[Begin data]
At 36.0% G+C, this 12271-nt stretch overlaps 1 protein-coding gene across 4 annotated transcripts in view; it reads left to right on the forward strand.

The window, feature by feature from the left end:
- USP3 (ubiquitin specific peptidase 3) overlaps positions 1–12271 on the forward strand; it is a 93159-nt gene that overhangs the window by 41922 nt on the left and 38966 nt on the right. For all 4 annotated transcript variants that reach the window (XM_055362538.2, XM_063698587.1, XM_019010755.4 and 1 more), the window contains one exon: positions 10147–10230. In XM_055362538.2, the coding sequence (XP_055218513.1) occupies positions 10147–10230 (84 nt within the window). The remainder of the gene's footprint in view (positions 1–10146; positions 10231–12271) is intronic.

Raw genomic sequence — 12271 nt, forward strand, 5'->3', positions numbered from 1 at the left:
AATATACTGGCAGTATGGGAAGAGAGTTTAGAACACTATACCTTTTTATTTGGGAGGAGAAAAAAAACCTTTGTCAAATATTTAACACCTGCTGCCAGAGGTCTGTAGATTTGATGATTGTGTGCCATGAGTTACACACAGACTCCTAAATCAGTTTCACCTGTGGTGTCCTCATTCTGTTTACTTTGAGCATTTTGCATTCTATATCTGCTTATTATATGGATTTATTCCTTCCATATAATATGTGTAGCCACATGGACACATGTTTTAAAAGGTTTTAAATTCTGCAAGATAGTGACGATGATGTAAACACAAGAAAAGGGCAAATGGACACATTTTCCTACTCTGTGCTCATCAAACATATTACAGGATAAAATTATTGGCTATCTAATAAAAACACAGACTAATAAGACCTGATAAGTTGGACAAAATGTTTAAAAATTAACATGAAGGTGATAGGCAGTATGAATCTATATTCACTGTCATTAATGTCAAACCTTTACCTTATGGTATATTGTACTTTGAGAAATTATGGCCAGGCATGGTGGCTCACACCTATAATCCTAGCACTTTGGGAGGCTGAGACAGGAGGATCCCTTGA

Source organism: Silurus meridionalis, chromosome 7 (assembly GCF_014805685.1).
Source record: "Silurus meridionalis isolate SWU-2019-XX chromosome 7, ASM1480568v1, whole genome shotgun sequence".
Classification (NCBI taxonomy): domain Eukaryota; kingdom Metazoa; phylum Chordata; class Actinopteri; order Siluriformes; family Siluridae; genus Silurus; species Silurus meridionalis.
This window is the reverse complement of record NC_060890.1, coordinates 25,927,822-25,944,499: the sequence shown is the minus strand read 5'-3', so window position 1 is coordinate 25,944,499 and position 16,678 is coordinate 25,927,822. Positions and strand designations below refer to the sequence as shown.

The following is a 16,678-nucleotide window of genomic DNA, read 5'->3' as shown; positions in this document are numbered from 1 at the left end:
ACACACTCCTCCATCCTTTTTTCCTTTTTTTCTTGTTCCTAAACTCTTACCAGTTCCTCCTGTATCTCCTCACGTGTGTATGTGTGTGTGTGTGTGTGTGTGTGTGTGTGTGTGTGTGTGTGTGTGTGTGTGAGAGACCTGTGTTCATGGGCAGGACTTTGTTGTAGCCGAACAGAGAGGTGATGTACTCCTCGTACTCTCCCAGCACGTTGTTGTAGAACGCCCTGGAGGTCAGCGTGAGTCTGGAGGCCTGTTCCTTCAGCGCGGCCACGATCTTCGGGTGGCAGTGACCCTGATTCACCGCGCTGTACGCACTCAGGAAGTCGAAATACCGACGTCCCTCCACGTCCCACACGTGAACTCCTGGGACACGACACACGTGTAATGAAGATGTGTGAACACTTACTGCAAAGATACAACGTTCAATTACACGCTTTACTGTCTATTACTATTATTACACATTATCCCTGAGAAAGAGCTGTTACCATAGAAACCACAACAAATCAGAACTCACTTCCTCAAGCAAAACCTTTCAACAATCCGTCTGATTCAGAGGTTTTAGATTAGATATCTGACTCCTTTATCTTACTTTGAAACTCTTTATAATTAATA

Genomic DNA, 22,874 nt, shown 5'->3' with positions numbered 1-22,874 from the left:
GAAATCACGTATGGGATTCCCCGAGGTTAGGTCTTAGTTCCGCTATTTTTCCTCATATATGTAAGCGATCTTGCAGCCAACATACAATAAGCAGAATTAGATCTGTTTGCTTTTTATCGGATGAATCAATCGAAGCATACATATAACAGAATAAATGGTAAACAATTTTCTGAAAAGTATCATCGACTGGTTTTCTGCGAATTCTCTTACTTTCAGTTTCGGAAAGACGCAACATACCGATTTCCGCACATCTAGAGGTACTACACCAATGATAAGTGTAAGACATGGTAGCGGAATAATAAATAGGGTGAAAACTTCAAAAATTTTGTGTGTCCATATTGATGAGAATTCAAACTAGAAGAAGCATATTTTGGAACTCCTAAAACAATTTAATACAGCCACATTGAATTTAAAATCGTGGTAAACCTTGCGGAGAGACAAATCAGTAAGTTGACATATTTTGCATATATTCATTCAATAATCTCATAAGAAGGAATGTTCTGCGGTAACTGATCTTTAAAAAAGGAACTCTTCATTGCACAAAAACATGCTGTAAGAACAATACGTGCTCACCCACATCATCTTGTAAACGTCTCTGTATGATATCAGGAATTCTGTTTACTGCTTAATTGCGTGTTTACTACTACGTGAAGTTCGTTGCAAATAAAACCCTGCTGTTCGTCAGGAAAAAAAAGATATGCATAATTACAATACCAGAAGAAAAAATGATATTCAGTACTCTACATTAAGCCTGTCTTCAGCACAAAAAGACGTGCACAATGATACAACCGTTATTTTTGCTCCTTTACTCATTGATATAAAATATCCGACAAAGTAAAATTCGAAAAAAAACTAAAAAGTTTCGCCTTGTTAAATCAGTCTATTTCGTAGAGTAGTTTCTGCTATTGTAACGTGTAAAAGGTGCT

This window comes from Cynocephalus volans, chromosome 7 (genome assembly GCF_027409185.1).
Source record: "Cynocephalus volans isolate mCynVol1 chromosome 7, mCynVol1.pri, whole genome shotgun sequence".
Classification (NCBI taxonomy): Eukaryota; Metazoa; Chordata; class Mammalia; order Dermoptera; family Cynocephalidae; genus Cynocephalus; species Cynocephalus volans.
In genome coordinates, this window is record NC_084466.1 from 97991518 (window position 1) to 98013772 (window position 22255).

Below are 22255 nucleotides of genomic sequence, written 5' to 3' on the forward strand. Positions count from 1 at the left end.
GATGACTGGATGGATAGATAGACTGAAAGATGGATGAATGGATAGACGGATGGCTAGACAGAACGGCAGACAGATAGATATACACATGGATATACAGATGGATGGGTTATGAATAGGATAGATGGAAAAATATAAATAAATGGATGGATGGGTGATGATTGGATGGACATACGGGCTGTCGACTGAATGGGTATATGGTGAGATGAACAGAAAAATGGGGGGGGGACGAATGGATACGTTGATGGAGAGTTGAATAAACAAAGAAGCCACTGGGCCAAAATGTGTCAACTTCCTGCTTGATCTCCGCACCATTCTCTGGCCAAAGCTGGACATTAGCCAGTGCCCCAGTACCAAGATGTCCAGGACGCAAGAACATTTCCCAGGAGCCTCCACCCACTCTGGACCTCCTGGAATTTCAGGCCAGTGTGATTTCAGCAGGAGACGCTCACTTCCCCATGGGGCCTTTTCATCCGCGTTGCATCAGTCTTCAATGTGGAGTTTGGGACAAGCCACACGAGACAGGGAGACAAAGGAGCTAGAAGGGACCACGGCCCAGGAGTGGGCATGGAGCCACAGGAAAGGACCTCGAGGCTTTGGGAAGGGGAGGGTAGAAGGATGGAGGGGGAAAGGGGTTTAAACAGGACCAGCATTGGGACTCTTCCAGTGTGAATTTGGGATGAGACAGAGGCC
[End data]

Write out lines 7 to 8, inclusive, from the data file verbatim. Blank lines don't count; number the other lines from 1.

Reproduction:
Source record: "Silurus meridionalis isolate SWU-2019-XX chromosome 7, ASM1480568v1, whole genome shotgun sequence".
Classification (NCBI taxonomy): domain Eukaryota; kingdom Metazoa; phylum Chordata; class Actinopteri; order Siluriformes; family Siluridae; genus Silurus; species Silurus meridionalis.